Last modified on December 5, 2019, at 00:10


Canterbury (derivation from Cantwaraburg = fortress of the people of Kent – from the Old-Celtic for Kent + O.E. wara = people + burg (fortified place)) is a cathedral town in Kent England on the River Stour, 100 km (60 miles) southeast of London.

It is very old and was an important Iron Age settlement when the Romans arrived and made it a regional centre (Durovernum) in the 1st century A.D., There is evidence of its importance throughout the Roman occupation until the turn of the fifth century – including walls, temples and, possibly, early Christian churches which may have existed into the early Anglo-Saxon era. One such church, St. Martin's was included with the cathedral and St. Augustine's Abbey as a UNESCO World Heritage site in 1988.

It became the capital of the pagan kingdom of Kent; at that time the most powerful in the lower half of England. In 602 St. Augustine of Canterbury, under the patronage of the Kentish king's Christian wife, founded a church and monastery there and it is from there that Christianity spread through Anglo-Saxon England. When Kent lost its dominance, first to East Anglia then to Wessex, the See of Canterbury retained its position as the leading centre of the Church in England. This would continue with the post-Reformation Church of England.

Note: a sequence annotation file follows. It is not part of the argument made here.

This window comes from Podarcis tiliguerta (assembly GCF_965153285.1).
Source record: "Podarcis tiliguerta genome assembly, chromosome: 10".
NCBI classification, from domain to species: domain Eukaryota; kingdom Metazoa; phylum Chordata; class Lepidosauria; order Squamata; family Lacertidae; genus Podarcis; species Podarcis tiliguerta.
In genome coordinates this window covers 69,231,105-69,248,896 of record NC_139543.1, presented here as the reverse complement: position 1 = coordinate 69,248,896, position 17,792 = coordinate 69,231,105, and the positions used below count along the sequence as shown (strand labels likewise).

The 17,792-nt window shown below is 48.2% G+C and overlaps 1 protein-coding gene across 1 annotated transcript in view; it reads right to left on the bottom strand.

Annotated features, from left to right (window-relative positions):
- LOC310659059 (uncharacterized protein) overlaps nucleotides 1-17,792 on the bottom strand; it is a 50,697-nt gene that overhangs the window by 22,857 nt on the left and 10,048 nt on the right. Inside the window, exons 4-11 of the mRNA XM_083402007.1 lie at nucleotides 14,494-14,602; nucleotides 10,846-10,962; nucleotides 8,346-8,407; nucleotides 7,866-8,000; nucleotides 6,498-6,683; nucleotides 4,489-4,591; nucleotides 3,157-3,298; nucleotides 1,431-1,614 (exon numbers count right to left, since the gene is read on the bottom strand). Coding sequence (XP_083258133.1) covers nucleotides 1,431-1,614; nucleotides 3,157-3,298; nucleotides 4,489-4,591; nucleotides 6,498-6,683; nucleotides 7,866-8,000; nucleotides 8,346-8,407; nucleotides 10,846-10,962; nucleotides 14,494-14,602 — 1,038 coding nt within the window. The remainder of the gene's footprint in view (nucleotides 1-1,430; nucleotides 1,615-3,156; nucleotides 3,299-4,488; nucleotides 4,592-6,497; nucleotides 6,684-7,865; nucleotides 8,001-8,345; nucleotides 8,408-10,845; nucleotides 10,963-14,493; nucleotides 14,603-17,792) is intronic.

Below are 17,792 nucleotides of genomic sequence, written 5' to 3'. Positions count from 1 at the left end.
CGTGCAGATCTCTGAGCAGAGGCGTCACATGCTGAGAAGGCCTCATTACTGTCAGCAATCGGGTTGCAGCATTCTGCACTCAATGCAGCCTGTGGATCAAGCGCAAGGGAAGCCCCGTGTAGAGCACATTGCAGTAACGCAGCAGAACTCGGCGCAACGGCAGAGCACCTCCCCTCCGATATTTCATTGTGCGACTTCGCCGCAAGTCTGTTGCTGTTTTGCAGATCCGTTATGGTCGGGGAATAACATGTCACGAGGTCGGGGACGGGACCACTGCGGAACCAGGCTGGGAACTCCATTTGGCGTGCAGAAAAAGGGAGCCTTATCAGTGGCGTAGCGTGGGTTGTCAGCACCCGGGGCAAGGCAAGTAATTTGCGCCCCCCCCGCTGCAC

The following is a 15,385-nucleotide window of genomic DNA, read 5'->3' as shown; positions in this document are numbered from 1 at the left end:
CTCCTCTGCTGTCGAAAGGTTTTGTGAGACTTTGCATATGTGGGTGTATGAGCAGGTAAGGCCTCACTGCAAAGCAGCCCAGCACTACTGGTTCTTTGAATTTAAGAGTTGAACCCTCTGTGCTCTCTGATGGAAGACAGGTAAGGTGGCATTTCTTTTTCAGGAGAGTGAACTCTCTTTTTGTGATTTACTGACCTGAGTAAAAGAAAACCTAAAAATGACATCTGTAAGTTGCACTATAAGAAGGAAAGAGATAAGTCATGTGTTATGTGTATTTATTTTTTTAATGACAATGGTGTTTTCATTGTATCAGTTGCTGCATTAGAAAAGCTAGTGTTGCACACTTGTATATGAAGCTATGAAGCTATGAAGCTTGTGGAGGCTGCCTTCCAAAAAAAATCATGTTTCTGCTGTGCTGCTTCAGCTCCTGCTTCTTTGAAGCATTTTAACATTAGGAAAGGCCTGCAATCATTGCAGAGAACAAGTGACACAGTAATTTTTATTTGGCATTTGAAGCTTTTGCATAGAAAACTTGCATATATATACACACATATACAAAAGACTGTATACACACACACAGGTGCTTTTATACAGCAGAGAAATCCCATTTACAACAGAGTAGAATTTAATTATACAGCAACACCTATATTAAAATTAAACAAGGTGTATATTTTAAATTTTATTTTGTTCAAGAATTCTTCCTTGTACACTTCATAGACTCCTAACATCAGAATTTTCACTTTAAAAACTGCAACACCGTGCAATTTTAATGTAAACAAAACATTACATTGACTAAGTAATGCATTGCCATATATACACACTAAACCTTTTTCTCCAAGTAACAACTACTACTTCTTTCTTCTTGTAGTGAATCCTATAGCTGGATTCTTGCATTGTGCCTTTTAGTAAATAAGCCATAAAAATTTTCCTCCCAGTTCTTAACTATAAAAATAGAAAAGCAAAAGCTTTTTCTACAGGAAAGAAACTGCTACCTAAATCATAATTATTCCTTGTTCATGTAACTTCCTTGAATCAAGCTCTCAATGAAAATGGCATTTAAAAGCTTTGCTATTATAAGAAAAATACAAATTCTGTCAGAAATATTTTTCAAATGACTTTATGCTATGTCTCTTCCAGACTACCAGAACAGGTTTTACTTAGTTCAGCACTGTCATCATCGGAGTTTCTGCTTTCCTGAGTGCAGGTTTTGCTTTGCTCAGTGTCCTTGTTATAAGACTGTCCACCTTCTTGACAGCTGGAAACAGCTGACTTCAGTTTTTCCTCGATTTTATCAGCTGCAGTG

The town would prosper with its ecclesiastical importance. Centuries before the cathedral became one of the most important places of pilgrimage after the murder of Thomas Becket in 1170, the pre-eminence of such men as St. Dunstan in the 10th century, St. Anselm (d.1109) and others brought patronage to the town.

Construction of the present Canterbury Cathedral began in 1070. Parts were rebuilt after a fire in 1174 with the reconstruction focused on the “pilgrim trade”. The town suffered relatively little from Henry VIII's Dissolution of the Monasteries during the Reformation, then continued to grow as the centre of the Anglican communion.

The ancient centre of the town was extensively damaged by bombing during World War II but enough remains for it to warrant the constant stream of visitors it receives.

Its literary fame is secure as the destination of the pilgrims in Geoffrey Chaucer’s Canterbury Tales. (As an aside... The word "canter" to describe that easy gait of horses not in any particular hurry but not exactly dawdling either is a shortening of the term "Canterbury gallop" - a description of the gait used by a group of pilgrims riding to Canterbury.)

Reference: ”Brewer’s England and Ireland” 2005. p198